I went to Davao for work and admittedly, I used my free time for “me-time” so I can discover places and food finds. Because my stay was short, I had to create my itinerary that would allow me quick trips within the city for a chance to sample Davao’s growing foodscape. This should include my regular dawn visit to the Bangkerohan (wet market) for my tsokolate eh, my supply of pure tablea and my made-to-order peanut butter.
My first chance was to eat lunch at Café Leticia, serving Ilongo cusine. I went for kadios which is like sinigang with its sour-based soup of pig’s hocks and unripe langka (jackfruit). What I would have loved to try is the version with batuan seeds as the souring agent and not sampaloc (tamarind) which they used. So I wasn’t over-the-moon. However, what made the visit worthwhile is the Durian Pie.
I don’t like durian. There is nothing subtle about this fruit. The smell can knock you out. But ordered I did. When it was served and as it landed in my mouth, I gagged and my brain was screaming, “ oh my God, why am I even trying this ?!?!
When the panic abated, I worked my way with the thin crust and a little durian filling. It grows on you! Durian custard filling, I figured. And with every bite, the flavor somehow began to mellow. Then my mind had a change of opinion and I was telling myself, “in fairness ha—masarap!”
After work, my second stop was in the evening and I decided I ought to treat myself to wine and some fine food. I went to Claudes (Le Café de Ville), whose owners are husband and wife, Chef Claude and Tess Le Neindre. The down side to being alone is you can’t order as much as you want. I settled for appetizers: liver pate and baked mushroom-stuffed imbao clams (they look like big halaan (manila clams). The pate was served with what I’m guessing is onion marmalade, which is a wonderful combination! Imagine the crunch of the crusty roll, the richness of the pate and the cool sweetness of the onions in one epic bite.
Tess is such a gracious host to all that entered her cozy restaurant. It’s as if she had invited the diners to an intimate dinner in her home. With a full belly, I had to skip the main course (but vowed to come back) and finished my evening with mango cheesecake. It was delicious and had a luxurious mouth feel yet not overpowering with sweetness nor cloyingly rich. The mango sauce was not typically yellow but rosy and pretty.
I hear Claude’s is transferring to a bigger place in August, along the same road which is Rizal Street. That’s good news for a growing foodie crowd in search of fine dining. I’m sure to go back for my much desired main course.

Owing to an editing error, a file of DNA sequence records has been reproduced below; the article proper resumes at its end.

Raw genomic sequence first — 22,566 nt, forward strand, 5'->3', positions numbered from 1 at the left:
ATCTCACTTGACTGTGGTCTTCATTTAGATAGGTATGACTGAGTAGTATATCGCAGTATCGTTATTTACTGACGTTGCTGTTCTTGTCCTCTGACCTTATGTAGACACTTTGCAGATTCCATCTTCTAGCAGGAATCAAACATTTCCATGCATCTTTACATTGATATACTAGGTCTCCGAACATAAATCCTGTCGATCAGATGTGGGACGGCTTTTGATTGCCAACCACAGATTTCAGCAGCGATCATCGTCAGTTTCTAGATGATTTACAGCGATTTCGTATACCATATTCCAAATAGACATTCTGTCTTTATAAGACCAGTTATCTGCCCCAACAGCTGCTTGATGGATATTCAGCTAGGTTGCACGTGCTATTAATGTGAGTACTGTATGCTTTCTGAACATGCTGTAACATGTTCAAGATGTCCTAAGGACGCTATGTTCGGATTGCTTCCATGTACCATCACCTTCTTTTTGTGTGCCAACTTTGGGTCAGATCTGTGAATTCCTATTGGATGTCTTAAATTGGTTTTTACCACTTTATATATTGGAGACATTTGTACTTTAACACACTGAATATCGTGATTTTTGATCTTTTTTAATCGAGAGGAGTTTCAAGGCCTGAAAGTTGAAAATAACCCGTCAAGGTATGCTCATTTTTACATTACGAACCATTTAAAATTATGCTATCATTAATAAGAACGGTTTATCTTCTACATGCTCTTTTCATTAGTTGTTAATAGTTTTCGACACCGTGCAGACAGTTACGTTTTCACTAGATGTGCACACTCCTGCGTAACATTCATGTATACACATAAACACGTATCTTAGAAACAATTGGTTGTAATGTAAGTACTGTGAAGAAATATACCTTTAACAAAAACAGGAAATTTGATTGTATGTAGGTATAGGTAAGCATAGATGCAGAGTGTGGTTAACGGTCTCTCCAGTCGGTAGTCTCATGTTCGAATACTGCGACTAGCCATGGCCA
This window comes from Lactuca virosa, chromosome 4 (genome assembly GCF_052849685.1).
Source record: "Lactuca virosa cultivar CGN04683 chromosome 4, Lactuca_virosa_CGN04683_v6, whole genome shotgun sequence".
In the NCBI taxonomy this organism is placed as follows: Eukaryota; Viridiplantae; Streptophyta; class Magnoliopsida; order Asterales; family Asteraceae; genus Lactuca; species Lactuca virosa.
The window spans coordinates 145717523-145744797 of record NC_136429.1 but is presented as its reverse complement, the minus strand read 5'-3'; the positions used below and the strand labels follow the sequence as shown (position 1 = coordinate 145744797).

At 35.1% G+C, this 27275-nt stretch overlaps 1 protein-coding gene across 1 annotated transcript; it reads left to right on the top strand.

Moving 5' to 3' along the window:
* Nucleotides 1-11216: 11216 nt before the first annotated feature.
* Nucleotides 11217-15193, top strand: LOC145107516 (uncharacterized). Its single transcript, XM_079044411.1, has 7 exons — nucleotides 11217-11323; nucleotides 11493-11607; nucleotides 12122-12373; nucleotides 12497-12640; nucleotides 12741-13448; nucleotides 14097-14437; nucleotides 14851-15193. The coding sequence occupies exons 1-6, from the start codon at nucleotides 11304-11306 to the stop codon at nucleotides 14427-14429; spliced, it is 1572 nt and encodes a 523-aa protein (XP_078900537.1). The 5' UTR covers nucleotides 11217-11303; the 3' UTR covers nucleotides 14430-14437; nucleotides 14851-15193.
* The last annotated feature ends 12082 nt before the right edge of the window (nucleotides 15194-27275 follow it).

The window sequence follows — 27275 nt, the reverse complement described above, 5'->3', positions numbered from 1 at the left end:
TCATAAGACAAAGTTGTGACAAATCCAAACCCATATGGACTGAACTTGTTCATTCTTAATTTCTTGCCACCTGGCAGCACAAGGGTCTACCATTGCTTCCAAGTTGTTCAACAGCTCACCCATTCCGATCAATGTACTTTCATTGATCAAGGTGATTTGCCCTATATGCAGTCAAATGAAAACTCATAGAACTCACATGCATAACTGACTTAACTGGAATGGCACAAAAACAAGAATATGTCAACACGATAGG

Before flying home on Day 2, I decided to take my lunch in this place called Tiny Kitchen at Mabini St cor F.Torres. They weren’t kidding, as the place itself was indeed small. By my estimate they can only fit 10 people, up to 15 if you force it. And because I was stubborn and wanted to eat there, I asked to be seated outside the shop. You can imagine their shock at my request.
Tiny Kitchen seems to be known for their focaccia, ciabatta and desserts. As I watched the lunch “crowd”, I saw that they were a favorite of young, chi-chi type college kids, businessmen and people of leisure. The paella on their table looked interesting…same with the balbacoa de pierna… and caldereta espanol…(Lugi ang solo eater and I’m making a mental note to eat here with my family).
As I waited for my order, the Maya-maya Basque (other variations on the menu are Pobre and Rosemary), I could hear the kitchen frenzy in the next room. 4 more people came in and helped themselves to whatever space was left inside. One businessman peeked into the kitchen and spoke to the owner/chef who I hear is named Vincent Rodriguez.
I loved my open space, kahit pa kaharap ko yung mga kotse! My reward was a bowl hefty with big fish chunks (I’m thinking, 2 people can share this), big clams, mussels, garlic, lots of onions, tomatoes and potatoes. With this is a big block of rosemary focaccia, about 6 in x 2 in by 2 ½ in. Can you imagine it?! Soon enough, I began to understand why— because the bread sops up the flavorful, I-am-rolling-my-eyes sa sarap sauce.
The seafood is fresh, cooked just right, in fact the plump clams burst in my mouth as I chewed with gusto. As much as the servings could be shared, I decided to burst my belly and told myself I’ll just skip dinner altogether. (in short, matakaw lang talaga ako)
Perhaps the owner found my decision to eat outside too unusual that he insisted on treating me to dessert. I asked for his reco and perhaps he was thinking, naku mahilig kumain…babae…can’t go wrong with chocolate—they served me Frozen Indulgence. Thin layers of chocolate, cream and topped with ganache I’m guessing. I also bought tuna in ciabatta and two big focaccia to bring home as pasalubong to my boys back in Manila.
As I was going back to my hotel to get my luggage so I can proceed to the airport, I was thinking of my satisfying 2-day feast. I felt they were my blessings as in between I was braving Davao City’s flash floods. The rains never stopped since I arrived. I was worried that if the cab I was riding in would stall in the middle of the road—I would have to wade my way to my meetings. No exaggeration!
Thankfully none of that happened. And so, I shall come back another day—to take my fill. Other must tries I’ve been told are Harana, Glamor and Aphat. This time with my family so they too can revel in Davao’s delights.
© 2012, Kitchen Kitchie Koo. All rights reserved.